The Master and Margarita

Mikhail Bulgakov

Complicite / Simon McBurney

Barbican Theatre

From 14 December 2012 to 19 January 2013

Review by Vera Liber

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A production that emerged in November 2011 at the Theatre Royal Plymouth, sold out at the Barbican in March of this year, did a summer tour of Europe, culminating at Le Palais des Papes in Avignon, is back at the Barbican over the Christmas holiday period.

But, tightly-packed with cultural allusions, sly digs, slapstick humour, and mythology, The Master and Margarita, Mikhail Bulgakov’s complex autobiographical novel, a historically-loaded, bitter Soviet political and social satire full of diabolical pranks and sinister revelations, is a Passion story of eternal life, a compassionate never-ending story of mercy and forgiveness.

More subdued than on the previous visit—in search of a deeper intellectual truth director Simon McBurney can’t resist tampering with its triple helix—this Christmas polished production is probably clearer for those who do not know the book. But what it has gained in clarity it has lost in Grotowskian rawness, in emotional energy that grabbed the throat and squeezed the tear ducts.

There are inevitable cast changes—an uninhibited Susan Lynch replaces Sinéad Matthews (now at the Young Vic in The Changeling) as Margarita; Angus Wright (now in Michael Grandage’s Privates on Parade) has been replaced by a Max Wall-ish Toby Sedgwick as Koroviev and David Annen takes on Henry Pettigrew’s role of
 Judas of Kariot.

In this reshuffle, the doubling has altered too: a doubling which made greater sense before when betrayer Judas and informer Aloysius Mogarych were one and the same. When the Devil’s helper Koroviev doubled with Pilate’s secret policeman Afranius.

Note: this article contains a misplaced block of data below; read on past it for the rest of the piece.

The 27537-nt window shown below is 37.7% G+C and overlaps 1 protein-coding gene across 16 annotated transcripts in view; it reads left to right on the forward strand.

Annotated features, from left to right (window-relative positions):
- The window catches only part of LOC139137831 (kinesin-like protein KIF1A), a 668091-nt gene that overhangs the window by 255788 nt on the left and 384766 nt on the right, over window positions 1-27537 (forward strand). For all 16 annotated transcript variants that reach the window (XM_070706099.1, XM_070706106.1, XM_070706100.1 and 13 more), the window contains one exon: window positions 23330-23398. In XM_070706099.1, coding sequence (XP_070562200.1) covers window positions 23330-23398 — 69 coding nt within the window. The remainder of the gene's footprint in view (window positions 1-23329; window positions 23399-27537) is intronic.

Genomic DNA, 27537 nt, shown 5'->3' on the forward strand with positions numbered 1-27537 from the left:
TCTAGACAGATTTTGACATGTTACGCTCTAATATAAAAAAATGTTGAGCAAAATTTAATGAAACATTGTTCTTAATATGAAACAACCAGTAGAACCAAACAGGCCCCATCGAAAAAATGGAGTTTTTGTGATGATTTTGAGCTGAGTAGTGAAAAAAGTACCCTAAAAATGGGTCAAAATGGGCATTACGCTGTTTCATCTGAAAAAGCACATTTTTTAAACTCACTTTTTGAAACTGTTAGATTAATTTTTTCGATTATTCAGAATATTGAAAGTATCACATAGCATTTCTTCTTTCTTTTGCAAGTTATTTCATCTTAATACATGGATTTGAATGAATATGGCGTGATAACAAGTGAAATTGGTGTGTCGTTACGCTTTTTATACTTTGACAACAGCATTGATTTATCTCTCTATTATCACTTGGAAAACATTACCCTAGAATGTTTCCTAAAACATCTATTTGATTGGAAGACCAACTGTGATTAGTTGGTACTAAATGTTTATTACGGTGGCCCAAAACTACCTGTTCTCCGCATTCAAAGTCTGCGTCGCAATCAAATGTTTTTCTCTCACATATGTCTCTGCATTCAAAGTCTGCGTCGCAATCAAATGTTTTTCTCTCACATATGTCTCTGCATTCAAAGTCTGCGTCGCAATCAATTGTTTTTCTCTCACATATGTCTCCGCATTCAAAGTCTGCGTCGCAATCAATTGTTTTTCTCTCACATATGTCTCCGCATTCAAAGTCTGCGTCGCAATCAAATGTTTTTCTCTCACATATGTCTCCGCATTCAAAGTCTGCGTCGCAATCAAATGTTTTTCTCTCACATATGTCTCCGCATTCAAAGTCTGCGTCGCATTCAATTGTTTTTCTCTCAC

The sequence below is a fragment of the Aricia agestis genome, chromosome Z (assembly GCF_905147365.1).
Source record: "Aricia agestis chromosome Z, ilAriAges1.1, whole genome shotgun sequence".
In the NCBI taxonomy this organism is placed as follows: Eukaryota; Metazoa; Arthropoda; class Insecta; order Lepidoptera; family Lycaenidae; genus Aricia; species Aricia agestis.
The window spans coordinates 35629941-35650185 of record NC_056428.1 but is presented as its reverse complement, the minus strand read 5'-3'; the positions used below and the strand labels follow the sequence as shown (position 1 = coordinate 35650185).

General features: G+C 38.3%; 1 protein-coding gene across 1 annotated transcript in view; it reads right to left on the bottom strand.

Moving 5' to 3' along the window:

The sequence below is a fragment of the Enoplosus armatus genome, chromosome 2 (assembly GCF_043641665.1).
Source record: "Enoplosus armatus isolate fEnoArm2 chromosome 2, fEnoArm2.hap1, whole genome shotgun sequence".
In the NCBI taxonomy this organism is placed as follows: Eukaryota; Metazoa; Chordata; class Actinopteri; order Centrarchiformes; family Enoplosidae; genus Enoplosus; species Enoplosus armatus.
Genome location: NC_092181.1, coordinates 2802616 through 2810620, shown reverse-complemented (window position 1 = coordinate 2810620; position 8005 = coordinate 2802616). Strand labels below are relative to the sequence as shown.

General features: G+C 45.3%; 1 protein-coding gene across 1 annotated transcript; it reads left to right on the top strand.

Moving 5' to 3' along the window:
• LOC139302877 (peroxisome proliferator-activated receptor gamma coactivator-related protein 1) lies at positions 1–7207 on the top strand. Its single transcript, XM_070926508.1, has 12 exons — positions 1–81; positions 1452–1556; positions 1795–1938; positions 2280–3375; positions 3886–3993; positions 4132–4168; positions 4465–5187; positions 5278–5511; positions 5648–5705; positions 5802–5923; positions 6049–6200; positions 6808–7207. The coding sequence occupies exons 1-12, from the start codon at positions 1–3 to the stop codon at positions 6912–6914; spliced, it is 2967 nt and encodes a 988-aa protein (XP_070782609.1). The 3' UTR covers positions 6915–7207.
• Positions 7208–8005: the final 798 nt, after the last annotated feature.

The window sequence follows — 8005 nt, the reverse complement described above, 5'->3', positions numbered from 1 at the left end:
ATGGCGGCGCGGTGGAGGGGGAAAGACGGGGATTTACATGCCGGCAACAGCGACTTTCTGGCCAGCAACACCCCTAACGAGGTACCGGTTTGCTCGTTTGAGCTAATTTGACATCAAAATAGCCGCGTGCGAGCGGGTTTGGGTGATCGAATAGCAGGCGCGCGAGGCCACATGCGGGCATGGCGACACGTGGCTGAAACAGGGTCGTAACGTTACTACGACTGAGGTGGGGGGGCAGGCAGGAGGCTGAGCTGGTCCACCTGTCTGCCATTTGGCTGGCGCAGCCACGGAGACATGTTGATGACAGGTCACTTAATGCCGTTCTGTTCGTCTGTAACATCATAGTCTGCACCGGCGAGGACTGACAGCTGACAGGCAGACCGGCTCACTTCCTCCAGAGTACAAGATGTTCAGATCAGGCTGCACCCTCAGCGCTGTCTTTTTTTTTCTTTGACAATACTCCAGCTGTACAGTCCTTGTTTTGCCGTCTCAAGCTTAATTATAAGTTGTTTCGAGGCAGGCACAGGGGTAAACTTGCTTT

One misses these clever links between Moscow and Jerusalem, though thankfully most of the original cast remain: Tim Mullan as Pilate, Cesar Sarachu an emaciated Christ, Richard Katz as Ivan Bezdomny and the ensemble acting is sleepwalking slick.

And thank goodness, the exceptional Paul Rhys is still the electrifying Master—in every sense—playing the Devil in his own story. It is the telling of the Master’s love story and the story of his novel’s troubled genesis in a cold climate to Ivan Bezdomny (pseudonyms fashionable in Russia at the time, this one meaning homeless) in Stravinsky’s mental clinic, the Master also homeless and nameless (take away the documents and you remove the man), that McBurney has brought more to the fore.

It is Ivan to whom the Master’s hat passes (not a skull cap as in all the photographs of Bulgakov wearing his wife’s handiwork, but a black homburg), and it is Ivan, standing centre stage at the mic (mics are used for narration, inner thoughts and asides to comic effect) with hat on his head, who inserts some biographical detail and the novel’s epigraph into the fantastic tale. Previously it was Margarita. So that’s a shift.

Subtly, the production has become more serious, though I wish McBurney would curtail the Variety Show and throw some water over the cat, which irritates (I know it’s supposed to) with its punk potty mouth, buggery, and grim delight in bodily fluids. And, in any case, the cat (Behemoth not only means hippopotamus in Russian but was the name of a satirical journal) is too scrawny (puppet by Blind Summit) for my liking. Both hold up proceedings.